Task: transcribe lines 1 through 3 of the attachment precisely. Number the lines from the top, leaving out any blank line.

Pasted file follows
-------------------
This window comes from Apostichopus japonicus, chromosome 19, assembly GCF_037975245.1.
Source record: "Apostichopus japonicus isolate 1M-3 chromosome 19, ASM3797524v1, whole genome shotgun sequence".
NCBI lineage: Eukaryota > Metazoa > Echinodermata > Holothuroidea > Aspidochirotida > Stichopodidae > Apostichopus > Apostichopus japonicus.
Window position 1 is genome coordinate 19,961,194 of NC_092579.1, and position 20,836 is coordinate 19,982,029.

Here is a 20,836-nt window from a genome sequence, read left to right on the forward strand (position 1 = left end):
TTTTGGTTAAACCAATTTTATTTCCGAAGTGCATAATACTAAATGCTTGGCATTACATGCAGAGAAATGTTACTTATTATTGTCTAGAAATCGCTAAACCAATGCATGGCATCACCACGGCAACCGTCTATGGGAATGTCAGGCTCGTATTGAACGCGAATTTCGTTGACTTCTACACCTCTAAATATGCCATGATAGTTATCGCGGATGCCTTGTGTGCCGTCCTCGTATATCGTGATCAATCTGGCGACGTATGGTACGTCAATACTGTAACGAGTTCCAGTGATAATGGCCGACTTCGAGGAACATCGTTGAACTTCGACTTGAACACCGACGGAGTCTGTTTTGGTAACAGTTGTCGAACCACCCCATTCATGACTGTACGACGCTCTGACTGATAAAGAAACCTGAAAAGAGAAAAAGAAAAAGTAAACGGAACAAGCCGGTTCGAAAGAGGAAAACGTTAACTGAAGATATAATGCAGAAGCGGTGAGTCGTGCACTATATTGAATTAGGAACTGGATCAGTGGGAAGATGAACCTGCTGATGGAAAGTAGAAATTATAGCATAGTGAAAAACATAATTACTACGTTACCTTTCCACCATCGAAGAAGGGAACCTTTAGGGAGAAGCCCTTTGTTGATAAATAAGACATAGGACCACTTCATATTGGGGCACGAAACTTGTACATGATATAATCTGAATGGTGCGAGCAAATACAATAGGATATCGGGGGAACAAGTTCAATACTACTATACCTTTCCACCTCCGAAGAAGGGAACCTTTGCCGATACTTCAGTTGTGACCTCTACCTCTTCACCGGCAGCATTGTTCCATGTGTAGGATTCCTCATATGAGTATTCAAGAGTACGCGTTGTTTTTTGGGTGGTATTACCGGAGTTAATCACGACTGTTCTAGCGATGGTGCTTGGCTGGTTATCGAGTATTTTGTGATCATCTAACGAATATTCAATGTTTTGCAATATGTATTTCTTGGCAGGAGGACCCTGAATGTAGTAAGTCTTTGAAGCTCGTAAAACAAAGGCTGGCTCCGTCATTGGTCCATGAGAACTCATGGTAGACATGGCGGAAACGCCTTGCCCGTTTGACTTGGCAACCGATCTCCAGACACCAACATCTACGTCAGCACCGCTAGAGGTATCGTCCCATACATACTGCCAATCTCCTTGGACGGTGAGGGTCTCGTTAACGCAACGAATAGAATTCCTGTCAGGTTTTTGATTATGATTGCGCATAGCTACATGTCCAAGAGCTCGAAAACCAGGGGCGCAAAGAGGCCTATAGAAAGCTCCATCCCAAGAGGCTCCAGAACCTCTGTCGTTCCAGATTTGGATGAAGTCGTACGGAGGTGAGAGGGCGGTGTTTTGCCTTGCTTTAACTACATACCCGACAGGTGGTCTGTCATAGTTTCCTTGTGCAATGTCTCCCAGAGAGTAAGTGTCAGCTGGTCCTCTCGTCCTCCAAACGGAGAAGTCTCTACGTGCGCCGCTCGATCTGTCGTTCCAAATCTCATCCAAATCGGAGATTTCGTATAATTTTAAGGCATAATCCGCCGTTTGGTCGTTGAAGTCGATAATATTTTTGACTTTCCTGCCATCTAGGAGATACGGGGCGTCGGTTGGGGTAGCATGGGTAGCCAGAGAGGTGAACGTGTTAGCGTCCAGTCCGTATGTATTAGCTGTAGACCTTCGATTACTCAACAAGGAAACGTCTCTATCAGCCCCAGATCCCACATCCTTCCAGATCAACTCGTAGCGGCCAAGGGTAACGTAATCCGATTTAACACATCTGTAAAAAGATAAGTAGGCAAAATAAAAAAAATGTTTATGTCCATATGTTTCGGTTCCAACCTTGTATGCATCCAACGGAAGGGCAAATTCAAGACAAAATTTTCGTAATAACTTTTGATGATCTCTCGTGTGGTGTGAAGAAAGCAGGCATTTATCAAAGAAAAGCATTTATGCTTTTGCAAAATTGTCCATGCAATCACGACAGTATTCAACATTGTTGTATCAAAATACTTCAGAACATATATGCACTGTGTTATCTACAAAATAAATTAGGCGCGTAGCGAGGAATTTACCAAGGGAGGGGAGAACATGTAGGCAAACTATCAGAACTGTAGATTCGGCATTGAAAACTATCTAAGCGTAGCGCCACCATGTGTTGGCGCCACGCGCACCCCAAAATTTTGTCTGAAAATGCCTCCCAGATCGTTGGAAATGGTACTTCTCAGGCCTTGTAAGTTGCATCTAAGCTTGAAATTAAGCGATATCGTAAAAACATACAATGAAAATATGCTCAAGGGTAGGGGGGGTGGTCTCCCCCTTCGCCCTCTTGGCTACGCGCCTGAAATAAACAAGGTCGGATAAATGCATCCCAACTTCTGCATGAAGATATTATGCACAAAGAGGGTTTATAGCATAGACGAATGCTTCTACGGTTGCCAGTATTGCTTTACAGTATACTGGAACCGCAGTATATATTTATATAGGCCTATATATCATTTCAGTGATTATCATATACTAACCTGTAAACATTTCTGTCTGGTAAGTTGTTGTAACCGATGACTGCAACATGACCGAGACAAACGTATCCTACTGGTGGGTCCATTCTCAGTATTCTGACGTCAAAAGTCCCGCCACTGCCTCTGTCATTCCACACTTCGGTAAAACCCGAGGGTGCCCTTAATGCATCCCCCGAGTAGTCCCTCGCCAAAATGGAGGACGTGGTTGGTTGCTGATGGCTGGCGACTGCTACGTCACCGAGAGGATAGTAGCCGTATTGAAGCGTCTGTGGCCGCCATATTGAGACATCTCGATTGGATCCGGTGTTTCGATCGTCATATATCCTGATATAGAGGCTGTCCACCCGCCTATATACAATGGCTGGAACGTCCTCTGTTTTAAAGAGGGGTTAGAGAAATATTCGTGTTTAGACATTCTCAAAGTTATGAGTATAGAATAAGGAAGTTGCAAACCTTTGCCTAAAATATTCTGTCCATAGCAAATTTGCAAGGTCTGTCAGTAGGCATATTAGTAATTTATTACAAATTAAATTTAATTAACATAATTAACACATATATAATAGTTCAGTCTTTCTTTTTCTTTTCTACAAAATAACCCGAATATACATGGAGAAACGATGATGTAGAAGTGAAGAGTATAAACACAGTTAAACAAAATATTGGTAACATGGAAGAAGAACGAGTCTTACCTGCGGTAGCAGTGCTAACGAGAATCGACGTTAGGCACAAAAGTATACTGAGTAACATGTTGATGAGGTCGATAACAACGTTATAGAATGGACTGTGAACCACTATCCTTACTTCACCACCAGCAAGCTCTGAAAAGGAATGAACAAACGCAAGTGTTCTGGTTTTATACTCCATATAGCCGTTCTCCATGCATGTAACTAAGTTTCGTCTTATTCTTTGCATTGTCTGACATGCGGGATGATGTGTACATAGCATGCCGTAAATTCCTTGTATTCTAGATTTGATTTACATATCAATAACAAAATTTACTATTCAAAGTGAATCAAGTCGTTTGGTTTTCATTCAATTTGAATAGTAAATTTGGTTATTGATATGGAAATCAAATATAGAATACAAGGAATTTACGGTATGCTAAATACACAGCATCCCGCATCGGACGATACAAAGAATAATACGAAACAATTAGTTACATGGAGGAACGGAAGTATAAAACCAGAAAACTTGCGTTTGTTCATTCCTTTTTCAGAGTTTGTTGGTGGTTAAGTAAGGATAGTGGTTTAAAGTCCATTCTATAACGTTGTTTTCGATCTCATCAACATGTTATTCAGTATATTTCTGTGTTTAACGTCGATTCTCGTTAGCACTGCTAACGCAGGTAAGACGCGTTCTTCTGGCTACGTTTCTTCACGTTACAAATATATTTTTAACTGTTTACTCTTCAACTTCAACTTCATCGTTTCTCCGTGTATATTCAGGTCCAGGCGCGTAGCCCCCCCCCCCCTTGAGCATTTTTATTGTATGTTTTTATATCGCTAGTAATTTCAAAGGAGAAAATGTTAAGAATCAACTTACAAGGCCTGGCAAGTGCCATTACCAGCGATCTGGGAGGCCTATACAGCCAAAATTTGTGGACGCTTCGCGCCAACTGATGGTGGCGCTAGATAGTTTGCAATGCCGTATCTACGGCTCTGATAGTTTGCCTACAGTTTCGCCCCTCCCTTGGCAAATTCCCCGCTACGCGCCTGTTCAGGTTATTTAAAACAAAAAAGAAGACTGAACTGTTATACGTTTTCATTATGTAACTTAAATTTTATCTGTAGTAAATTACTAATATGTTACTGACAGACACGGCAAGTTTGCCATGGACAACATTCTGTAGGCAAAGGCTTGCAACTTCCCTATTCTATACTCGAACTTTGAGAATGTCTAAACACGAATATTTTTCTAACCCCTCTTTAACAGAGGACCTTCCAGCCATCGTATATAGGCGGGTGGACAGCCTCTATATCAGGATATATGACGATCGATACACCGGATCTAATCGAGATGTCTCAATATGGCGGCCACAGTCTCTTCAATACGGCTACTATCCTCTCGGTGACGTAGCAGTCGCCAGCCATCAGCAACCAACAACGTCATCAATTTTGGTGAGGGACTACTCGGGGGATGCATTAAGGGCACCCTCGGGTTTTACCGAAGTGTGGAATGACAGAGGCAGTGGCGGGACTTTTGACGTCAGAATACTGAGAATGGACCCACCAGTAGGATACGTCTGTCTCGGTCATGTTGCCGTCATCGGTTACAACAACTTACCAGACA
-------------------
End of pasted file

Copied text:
This window comes from Apostichopus japonicus, chromosome 19, assembly GCF_037975245.1.
Source record: "Apostichopus japonicus isolate 1M-3 chromosome 19, ASM3797524v1, whole genome shotgun sequence".
NCBI lineage: Eukaryota > Metazoa > Echinodermata > Holothuroidea > Aspidochirotida > Stichopodidae > Apostichopus > Apostichopus japonicus.